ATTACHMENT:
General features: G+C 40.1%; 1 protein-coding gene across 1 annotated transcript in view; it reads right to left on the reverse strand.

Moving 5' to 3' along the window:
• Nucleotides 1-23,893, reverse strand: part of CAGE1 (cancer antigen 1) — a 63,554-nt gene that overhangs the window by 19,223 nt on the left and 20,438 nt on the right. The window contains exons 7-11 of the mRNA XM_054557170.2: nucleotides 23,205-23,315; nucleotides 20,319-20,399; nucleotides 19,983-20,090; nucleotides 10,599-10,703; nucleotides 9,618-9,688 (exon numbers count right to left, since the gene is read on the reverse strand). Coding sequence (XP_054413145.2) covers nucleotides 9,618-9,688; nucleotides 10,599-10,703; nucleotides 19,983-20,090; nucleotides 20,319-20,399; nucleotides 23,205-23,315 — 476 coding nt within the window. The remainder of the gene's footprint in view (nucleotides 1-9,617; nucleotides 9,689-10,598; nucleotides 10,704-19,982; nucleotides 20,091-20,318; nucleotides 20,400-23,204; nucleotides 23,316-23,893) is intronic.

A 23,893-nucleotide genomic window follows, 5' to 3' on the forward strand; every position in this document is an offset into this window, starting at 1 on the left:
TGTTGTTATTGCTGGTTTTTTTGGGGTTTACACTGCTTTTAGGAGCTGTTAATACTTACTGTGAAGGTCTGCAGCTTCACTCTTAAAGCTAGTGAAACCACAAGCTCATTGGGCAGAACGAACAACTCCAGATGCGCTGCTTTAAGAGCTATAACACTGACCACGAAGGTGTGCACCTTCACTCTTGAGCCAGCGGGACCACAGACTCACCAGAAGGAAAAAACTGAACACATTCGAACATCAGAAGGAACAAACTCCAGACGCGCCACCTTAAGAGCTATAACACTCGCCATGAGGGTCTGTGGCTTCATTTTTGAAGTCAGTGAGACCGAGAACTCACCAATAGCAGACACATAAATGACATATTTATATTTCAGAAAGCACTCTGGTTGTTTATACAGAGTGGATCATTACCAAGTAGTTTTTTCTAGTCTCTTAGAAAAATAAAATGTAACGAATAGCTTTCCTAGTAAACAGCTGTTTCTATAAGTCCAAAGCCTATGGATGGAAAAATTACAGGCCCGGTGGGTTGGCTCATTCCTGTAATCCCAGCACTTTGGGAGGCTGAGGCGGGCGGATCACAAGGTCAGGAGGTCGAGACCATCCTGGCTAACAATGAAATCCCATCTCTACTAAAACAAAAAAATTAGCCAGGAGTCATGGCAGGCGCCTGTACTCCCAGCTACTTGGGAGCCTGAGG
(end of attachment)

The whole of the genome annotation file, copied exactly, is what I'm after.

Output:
General features: G+C 40.1%; 1 protein-coding gene across 1 annotated transcript in view; it reads right to left on the reverse strand.

Moving 5' to 3' along the window:
• Nucleotides 1-23,893, reverse strand: part of CAGE1 (cancer antigen 1) — a 63,554-nt gene that overhangs the window by 19,223 nt on the left and 20,438 nt on the right. The window contains exons 7-11 of the mRNA XM_054557170.2: nucleotides 23,205-23,315; nucleotides 20,319-20,399; nucleotides 19,983-20,090; nucleotides 10,599-10,703; nucleotides 9,618-9,688 (exon numbers count right to left, since the gene is read on the reverse strand). Coding sequence (XP_054413145.2) covers nucleotides 9,618-9,688; nucleotides 10,599-10,703; nucleotides 19,983-20,090; nucleotides 20,319-20,399; nucleotides 23,205-23,315 — 476 coding nt within the window. The remainder of the gene's footprint in view (nucleotides 1-9,617; nucleotides 9,689-10,598; nucleotides 10,704-19,982; nucleotides 20,091-20,318; nucleotides 20,400-23,204; nucleotides 23,316-23,893) is intronic.

A 23,893-nucleotide genomic window follows, 5' to 3' on the forward strand; every position in this document is an offset into this window, starting at 1 on the left:
TGTTGTTATTGCTGGTTTTTTTGGGGTTTACACTGCTTTTAGGAGCTGTTAATACTTACTGTGAAGGTCTGCAGCTTCACTCTTAAAGCTAGTGAAACCACAAGCTCATTGGGCAGAACGAACAACTCCAGATGCGCTGCTTTAAGAGCTATAACACTGACCACGAAGGTGTGCACCTTCACTCTTGAGCCAGCGGGACCACAGACTCACCAGAAGGAAAAAACTGAACACATTCGAACATCAGAAGGAACAAACTCCAGACGCGCCACCTTAAGAGCTATAACACTCGCCATGAGGGTCTGTGGCTTCATTTTTGAAGTCAGTGAGACCGAGAACTCACCAATAGCAGACACATAAATGACATATTTATATTTCAGAAAGCACTCTGGTTGTTTATACAGAGTGGATCATTACCAAGTAGTTTTTTCTAGTCTCTTAGAAAAATAAAATGTAACGAATAGCTTTCCTAGTAAACAGCTGTTTCTATAAGTCCAAAGCCTATGGATGGAAAAATTACAGGCCCGGTGGGTTGGCTCATTCCTGTAATCCCAGCACTTTGGGAGGCTGAGGCGGGCGGATCACAAGGTCAGGAGGTCGAGACCATCCTGGCTAACAATGAAATCCCATCTCTACTAAAACAAAAAAATTAGCCAGGAGTCATGGCAGGCGCCTGTACTCCCAGCTACTTGGGAGCCTGAGG